Colombian red tailed boas
The Colombian red tailed boa (Constrictor imperator) is from Colombia, and has made its way into the pet trade. These boas are fun to keep, and fairly docile. Be sure to research their requirements before purchasing one, and be sure you have the space for one. A red tailed boa will become quite large.
Colombian red tailed boas will grow large both in length and in width. A fully grown female boa will reach about 8-10 feet long and males stay around 7 feet. Neonates, or young red tailed boas, will start at about 18-20 inches. These snakes grow fairly slowly, and will still be growing after one year.
These days Colombian red tailed boas come in a wide variety of colors, but the normal coloring is a brown and tan body down to the tail. The tail will be crimson, but it is possible that a red tailed boa will not have a red tail at all.
These boas will live for 25 years with proper care, so be ready for it before you even bring one home.
Hatchling Colombian red tailed boas will nip and bite you because you are so much bigger than them. As they grow, and positive handling sessions occur over time, the can become very docile. Wild caught red tailed boas will be aggressive, but there are so many captive bred boas that finding one that is wild caught would be difficult.
Constrictors in general are smart snakes so you never want them to remember a bad experience with you because they may attack out of defense the next time you simply want to spend some time with them. To avoid negative experiences, do not disturb a sleeping snake and give them 48 hours to digest their food. Have a set time and day you feed your snake and do not handle it during this time. They will help a snake know you are not food and you want to take it out of the cage.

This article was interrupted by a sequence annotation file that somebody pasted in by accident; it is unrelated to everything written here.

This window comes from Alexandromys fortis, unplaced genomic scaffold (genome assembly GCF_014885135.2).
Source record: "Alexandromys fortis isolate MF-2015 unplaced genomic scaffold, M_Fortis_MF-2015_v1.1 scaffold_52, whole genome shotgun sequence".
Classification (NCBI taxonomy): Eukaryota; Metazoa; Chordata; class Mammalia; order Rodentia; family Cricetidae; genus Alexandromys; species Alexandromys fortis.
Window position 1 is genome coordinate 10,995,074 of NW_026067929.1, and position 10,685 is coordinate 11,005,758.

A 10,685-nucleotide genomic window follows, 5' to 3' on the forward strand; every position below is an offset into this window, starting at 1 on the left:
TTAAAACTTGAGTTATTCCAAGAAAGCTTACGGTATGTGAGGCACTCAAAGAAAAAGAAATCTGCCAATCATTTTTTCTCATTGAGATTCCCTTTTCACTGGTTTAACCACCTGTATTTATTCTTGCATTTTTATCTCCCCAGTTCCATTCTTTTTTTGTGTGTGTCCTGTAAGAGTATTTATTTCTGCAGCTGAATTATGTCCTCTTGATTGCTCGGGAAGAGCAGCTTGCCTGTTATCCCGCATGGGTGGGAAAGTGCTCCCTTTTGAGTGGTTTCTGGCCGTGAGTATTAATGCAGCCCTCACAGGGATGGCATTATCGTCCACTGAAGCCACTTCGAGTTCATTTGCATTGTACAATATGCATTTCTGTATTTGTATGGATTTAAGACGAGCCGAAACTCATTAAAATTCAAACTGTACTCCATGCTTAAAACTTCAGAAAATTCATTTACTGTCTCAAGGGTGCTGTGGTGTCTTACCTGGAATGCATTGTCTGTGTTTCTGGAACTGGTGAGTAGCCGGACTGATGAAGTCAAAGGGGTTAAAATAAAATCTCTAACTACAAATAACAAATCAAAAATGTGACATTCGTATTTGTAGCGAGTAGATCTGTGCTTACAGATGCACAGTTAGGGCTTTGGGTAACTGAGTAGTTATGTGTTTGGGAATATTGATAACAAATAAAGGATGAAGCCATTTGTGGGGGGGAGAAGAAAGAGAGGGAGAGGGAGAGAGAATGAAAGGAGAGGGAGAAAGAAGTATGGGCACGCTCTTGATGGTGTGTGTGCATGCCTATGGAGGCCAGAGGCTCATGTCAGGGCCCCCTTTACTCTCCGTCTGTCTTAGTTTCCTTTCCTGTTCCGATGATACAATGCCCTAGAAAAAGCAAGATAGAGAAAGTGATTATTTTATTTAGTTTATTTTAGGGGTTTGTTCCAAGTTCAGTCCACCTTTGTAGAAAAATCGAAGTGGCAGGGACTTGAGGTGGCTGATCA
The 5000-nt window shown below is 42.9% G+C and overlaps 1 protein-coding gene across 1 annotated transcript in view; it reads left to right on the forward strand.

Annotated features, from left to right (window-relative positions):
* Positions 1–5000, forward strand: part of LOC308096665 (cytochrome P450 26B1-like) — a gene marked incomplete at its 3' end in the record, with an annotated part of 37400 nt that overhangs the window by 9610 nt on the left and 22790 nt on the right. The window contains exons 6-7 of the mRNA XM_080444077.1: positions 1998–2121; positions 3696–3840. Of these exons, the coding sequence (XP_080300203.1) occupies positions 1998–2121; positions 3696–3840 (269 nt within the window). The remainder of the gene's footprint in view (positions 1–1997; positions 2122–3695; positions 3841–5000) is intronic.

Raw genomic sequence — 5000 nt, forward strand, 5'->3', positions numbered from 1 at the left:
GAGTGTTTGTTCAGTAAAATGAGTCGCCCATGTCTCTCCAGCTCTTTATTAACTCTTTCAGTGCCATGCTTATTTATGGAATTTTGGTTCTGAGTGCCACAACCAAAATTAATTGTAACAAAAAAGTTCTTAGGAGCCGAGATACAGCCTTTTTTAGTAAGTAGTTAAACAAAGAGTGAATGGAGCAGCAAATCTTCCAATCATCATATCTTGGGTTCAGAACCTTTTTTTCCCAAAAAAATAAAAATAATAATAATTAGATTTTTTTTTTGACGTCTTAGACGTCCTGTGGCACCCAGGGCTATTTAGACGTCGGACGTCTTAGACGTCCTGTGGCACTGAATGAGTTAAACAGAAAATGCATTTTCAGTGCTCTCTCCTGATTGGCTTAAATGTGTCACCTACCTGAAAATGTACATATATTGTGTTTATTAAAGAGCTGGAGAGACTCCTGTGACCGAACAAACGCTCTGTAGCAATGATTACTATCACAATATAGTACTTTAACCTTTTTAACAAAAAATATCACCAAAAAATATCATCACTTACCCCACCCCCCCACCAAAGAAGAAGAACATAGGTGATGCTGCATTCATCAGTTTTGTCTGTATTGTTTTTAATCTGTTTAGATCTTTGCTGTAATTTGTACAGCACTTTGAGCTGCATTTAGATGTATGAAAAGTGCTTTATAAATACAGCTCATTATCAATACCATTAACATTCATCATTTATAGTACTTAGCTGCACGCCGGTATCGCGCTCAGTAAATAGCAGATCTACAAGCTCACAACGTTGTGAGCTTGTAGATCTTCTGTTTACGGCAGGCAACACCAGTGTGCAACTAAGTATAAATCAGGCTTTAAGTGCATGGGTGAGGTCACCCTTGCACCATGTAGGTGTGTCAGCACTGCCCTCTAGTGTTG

Colombian red tailed boas when young will take mice and pinkie rats, but adults may need larger prey items. Neonates will start eating after their first shed. They will take mice and even pinkie mice. A good rule is to feed animals about the same size around as the snake. Babies should be fed about once a week.
Adults need larger prey items like adult rats. The same rule applies with adults as it does with hatchlings. Adults only need to be fed every 10 days or so.
You can alter your snake‚Äö?Ñ?¥s growth through feeding, if done correctly. Some keepers want huge boas, so they will feed them much more when they are growing. Others want a smaller snake so they feed them less. This works, but caution must be taken because if a snake becomes overly hungry and you reach in to hold it, it may attack anything out of sheer hunger. If you want a smaller snake then simply don‚Äö?Ñ?¥t get a red tailed boa.
Red tailed boas like to have their space, and don‚Äö?Ñ?¥t always like to share it. It is best if you only keep one boa per enclosure to avoid any problems. Babies and juveniles should start out in smaller cages (20-30 gallons) to avoid getting lost and make finding prey easier. As they grow out of these cages, they should be upgraded to newer and larger enclosures. Glass aquariums can get expensive so many keepers simply use large plastic tubs for adults. Just be sure they have a lid and proper ventilation.
Red tailed boas do not require much height so branches and extra foliage may not be used if provided. An adult will need a cage with a minimum size of 6‚Äö?Ñ?¥ long, and 4‚Äö?Ñ?¥ deep. Larger enclosures are always appreciated.